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#12

Why don’t we create a separate topic dedicated to Downtown parking? Quite a few of the posts in this thread have nothing to do with the Clancy site, and the topic of parking is a pretty interesting one on its own.

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#13

Done. Thanks for the suggestion.

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#14

Honestly, even then parking will be important. Parking is a valuable commodity in places like Center City Philadelphia or Midtown Manhattan. New apartments and offices often include a parking deck because the buyers want it. Even in Manhattan, over 45% of people drive to work.

#15

No way dude, I am the most anti suburban member here. Hands down.

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#16

Meanwhile, I like suburbs if they’re done correctly. I didn’t think transit-oriented suburbs were possible until I lived in Massachusetts. After visiting places like Sommerville and Brookline, I know SFH can be dense enough to encourage transit use, we just have to make it happen.

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#17

Exactly, “suburban” is only an ugly word if it creates a scenario where the only realistic option is to drive everywhere. Some of my favorite (beautiful, walk-able) neighborhoods in the world are “suburban” in that they are not center city locations.

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#18

Those go by the ugly name Live-Work-Play developments. Like North Hills. Urban but with all the chain restaurants that appeal to middle America.

#19

I’m not the most exciting guy in the world, but give me a little park, a brewery and a transit stop in the middle and I think I’d enjoy living in one of those. I just want something where I don’t need a car to do everything, where I can stroll out to dinner, or walk my dog past something other than other houses, where we don’t need a DD or an Uber to get home after the bar. But I also don’t want to live somewhere that’s loud at 1 am on a Wednesday and 3 bedrooms are unobtainable. I think a lot of people would be willing to trade that for chains (though I admittedly would love to see local businesses). BTW, I don’t in any way mean to bash city centers, I just don’t think walkability should be limited to downtowns.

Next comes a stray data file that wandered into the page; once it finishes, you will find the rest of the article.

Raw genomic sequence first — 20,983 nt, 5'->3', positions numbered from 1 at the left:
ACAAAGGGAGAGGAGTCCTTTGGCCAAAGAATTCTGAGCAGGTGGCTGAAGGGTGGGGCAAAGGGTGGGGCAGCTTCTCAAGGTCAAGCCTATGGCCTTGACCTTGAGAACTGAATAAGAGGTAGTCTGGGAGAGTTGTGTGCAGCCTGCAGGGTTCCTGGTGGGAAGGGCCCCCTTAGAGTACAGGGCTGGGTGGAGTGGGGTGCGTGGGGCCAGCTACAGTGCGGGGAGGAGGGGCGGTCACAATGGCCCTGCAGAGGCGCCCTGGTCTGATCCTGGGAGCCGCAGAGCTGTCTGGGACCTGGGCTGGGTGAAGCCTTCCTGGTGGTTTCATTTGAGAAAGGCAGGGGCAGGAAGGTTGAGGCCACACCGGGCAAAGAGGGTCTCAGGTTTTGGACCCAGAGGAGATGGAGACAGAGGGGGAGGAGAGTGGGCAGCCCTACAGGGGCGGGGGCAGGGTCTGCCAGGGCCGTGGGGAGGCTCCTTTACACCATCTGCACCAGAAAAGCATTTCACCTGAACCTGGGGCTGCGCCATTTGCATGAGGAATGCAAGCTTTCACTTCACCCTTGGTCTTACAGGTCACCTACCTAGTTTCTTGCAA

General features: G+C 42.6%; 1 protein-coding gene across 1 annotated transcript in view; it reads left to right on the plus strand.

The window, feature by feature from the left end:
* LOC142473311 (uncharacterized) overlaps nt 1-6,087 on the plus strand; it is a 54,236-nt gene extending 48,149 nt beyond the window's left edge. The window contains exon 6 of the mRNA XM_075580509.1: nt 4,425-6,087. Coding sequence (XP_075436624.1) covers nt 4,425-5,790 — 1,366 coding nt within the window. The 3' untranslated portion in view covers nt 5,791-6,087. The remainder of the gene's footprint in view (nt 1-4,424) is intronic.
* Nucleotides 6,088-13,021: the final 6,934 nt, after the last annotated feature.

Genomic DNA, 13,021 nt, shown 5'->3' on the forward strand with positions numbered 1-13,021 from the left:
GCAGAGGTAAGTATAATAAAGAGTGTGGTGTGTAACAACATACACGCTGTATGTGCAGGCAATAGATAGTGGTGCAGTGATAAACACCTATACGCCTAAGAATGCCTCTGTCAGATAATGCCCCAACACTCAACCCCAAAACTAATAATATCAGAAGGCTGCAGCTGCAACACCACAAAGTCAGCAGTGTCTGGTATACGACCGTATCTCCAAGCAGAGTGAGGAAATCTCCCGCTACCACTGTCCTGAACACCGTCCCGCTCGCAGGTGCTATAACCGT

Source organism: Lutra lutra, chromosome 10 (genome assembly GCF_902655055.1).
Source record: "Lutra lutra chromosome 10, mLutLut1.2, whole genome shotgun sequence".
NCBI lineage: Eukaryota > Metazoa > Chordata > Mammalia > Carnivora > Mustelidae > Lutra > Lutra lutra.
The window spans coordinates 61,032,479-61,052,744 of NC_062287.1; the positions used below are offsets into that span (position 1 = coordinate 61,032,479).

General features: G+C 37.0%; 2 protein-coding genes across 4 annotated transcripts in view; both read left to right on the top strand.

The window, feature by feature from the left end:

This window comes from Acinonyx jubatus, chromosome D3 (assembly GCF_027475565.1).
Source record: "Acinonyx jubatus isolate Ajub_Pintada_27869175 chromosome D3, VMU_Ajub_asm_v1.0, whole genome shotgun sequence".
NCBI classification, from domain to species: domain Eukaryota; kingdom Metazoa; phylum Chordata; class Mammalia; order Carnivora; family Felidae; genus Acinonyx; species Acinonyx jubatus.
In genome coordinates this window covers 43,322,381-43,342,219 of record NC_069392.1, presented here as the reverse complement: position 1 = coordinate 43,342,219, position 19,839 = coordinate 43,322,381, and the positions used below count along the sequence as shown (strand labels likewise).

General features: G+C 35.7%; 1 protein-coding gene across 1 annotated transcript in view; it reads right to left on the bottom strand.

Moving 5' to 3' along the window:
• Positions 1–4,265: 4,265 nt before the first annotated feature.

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#20

I live in suburban North Raleigh, but am lucky enough to be in a highly walkable area. There was a big compromise between a SFH or a townhouse, but for me getting rid of the yard maintenance and gaining walkablilty was worth the compromise. The HOA dues suck, but you can’t live anywhere near Raleigh (that is within my budget) without having that issue. The goal (though a long way out) is to get the kids out of the house, retire, go to a single vehicle household and walk or take public transit in the future. We got a lot of crap from a lot of folks for this decision. Telling us that with kids, you HAVE to have a yard… What do you mean you don’t have a garage (to store all your crap), Etc., but in the end, we felt this was the best choice for our long term goals. There is a bus line that runs within walking distance of us now, but I am hoping in the 25ish years until I can actually retire, Raleigh will have invested in decent transit that can get us where we need/want to go and we won’t miss the second car (or all the costs associated with owning 2 cars). The point of this post, and I have said this before, is that there needs to be a conscious change in the way we think about what we NEED vs what we WANT. The American Dream is outdated and hopefully the Millenials will shift from the “norm” (SFH on a postage stamp), to more human scale homes and environments.